A court ruling given by the Labor Court last August raised the issue of holding football games on Saturdays (Shabbat = the Jewish Sabbath], stating that holding league games on Shabbat is a violation of the law, as football teams were never given a permit to hire workers on Shabbat.
This ruling opened a wide public debate on the matter, and touched not only on the legality of employing religious players on this day, but actually holding public games while violating the Sabbath, and the ability of religious players to participate in these games, as players and as spectators.
One must note that football in Israel includes two separate issues: professional football (top leagues) and popular football (lower leagues and leagues for children and youth). Even though the Labor Court referred only to professional football, the public debate currently being held deals also with popular football and, therefore, must also address this issue with utmost seriousness. In fact, the public debate on popular football is relevant to all sports fields in Israel, and even to several fields in professional sports.
When dealing with professional football, the position paper examines top league games in the 2014-2015 season and points out that only 57 games – constituting 23.57% of the games during this season – were held at hours considered by Jewish Law to be Shabbat, while 29 games were held led than one hour after the end of Shabbat. Thus, in many weeks all that is needed is for the games to start a little bit later in order to prevent them being held on Shabbat.
Also, this position paper shows that most games that are held hours before the end of Shabbat are those in the final stages of the season (play-offs), and this is not necessarily connected to summer time, but to a deliberate decision to hold these games much earlier in the day than those held during other times of the season, sometimes even at noon. Therefore, it seems that some effort could be made to postpone some games to later in the day.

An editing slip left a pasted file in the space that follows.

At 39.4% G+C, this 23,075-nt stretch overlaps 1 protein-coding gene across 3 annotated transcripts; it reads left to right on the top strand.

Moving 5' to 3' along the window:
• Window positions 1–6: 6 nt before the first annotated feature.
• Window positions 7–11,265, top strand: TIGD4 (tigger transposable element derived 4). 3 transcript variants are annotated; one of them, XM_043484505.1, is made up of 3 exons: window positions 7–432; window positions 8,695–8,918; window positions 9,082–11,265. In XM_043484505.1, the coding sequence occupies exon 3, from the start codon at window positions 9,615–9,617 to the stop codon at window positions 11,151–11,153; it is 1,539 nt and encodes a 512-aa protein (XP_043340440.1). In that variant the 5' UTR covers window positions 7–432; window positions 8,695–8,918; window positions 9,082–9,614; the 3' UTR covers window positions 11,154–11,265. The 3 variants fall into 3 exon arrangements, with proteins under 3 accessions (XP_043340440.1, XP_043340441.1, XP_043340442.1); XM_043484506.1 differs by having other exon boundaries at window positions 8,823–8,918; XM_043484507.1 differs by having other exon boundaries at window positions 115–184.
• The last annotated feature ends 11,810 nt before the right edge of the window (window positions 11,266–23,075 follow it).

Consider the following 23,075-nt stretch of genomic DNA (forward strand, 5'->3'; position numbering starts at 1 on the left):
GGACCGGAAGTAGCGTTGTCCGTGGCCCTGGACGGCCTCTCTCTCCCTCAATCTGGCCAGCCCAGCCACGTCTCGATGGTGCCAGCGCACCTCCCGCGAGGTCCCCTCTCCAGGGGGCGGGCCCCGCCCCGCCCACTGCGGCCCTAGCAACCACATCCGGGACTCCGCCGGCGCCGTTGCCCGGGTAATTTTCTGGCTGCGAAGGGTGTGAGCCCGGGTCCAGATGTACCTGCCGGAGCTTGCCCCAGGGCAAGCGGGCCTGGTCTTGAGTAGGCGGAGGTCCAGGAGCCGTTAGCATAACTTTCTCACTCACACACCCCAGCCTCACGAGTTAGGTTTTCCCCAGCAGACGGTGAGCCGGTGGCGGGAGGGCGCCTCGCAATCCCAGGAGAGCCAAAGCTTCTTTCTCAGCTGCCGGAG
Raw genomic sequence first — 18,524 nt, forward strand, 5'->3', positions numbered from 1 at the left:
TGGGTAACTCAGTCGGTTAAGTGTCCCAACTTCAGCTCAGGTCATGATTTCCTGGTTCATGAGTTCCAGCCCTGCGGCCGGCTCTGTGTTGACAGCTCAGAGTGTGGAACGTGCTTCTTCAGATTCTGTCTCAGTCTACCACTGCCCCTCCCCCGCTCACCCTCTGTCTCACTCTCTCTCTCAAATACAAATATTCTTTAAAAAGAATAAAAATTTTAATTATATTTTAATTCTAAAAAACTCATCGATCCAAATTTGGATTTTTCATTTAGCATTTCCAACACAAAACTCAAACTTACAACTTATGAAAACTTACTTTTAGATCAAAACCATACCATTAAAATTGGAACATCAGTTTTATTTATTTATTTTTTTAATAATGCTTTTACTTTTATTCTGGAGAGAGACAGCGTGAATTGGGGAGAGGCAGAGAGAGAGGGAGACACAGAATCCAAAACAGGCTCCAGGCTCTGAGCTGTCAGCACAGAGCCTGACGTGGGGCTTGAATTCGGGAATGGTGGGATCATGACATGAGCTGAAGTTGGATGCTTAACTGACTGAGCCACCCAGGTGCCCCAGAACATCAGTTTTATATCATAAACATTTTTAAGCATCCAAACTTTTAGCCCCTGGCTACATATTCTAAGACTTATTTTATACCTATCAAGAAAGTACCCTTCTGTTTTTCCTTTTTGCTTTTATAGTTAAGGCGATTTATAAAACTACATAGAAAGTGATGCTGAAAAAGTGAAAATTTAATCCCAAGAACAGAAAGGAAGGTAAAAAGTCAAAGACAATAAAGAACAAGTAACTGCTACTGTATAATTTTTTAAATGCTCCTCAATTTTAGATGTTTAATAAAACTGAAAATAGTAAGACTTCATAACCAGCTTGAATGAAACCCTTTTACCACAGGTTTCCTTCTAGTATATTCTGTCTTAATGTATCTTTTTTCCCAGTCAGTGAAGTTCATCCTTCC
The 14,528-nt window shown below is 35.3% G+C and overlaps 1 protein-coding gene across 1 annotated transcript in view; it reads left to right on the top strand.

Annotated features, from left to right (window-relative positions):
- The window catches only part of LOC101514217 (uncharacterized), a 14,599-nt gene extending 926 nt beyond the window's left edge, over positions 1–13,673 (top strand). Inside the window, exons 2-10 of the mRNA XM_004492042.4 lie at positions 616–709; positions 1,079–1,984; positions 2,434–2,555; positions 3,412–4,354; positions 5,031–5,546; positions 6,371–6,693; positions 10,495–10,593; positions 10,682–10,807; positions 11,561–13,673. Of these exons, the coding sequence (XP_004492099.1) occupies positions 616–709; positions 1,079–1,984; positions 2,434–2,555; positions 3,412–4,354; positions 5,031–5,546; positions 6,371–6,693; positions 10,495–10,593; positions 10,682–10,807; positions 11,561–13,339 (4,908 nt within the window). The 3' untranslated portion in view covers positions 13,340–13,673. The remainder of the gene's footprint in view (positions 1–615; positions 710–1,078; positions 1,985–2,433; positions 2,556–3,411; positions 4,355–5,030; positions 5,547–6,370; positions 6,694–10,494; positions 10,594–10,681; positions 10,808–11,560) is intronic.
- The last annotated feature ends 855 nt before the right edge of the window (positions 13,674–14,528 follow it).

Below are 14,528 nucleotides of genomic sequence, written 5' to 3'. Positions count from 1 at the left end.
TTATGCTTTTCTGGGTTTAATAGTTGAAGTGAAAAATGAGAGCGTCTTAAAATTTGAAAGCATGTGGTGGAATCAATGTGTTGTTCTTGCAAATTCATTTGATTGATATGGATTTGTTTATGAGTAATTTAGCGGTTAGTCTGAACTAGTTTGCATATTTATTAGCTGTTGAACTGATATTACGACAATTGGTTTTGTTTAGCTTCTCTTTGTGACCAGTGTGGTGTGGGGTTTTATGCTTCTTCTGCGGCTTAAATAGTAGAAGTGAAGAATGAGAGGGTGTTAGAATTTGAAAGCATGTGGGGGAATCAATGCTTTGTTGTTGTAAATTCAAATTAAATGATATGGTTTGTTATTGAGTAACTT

In addition, the position paper states that in most weeks, five games were held every Saturday (most of them, as stated, after Shabbat ended) and two games were held on Sundays or Mondays. Even so, in eight weeks (about one quarter of them) four games were held on Shabbat and three on Sundays and Mondays. As such, it seems that there is nothing preventing moving several more games to Sundays and Mondays, so that these will not be played on Shabbat. Also, games in summer can be played at 17:00 on Fridays, and this has been done in the not so long ago past. Even so, we must add that if one of the suggestions to add another day of rest to the Israeli market, such as Sundays or Fridays, is accepted, this will make it much easier to hold these games on those days, possibly even on Thursdays.
Regarding the issue of popular sports, the position paper raised several suggestions for increasing the number of days of rest in Israel, from an approach that we must try and ensure that all popular sports training, games and competitions are not held on Shabbat, to enable as many sectors of the population to participate in these events. We believe that the ideal solution to this issue is cancelling schools on Fridays. This is a solution that requires the least reforms, on the one hand, and significantly upgrades popular sports in Israel, on the other. This is in addition to other advantages that are not sports-related.
Even so, at the first stage, and with the understanding that such a reform will take time to implement, we recommend holding the youth sports competitions, which are held periodically, to Fridays and, if possible, even to weekdays or to condensed work vacations, such as Chanuka. In this regard, we recommend that the Ministry of Education – together with the Ministry of Culture and Sport – instruct schools to allow children participating in these events, to leave school accordingly (with their parents’ consent, of course).
In conclusion, it deems fit to note that, despite the supposed tension that such issues cause in the religious-secular rift, it seems that this issue is not so complicated, and with a bit of good will and effort on behalf of the relevant authorities, we can find solutions that will benefit the entire Israeli society.
To the full position paper (Hebrew)
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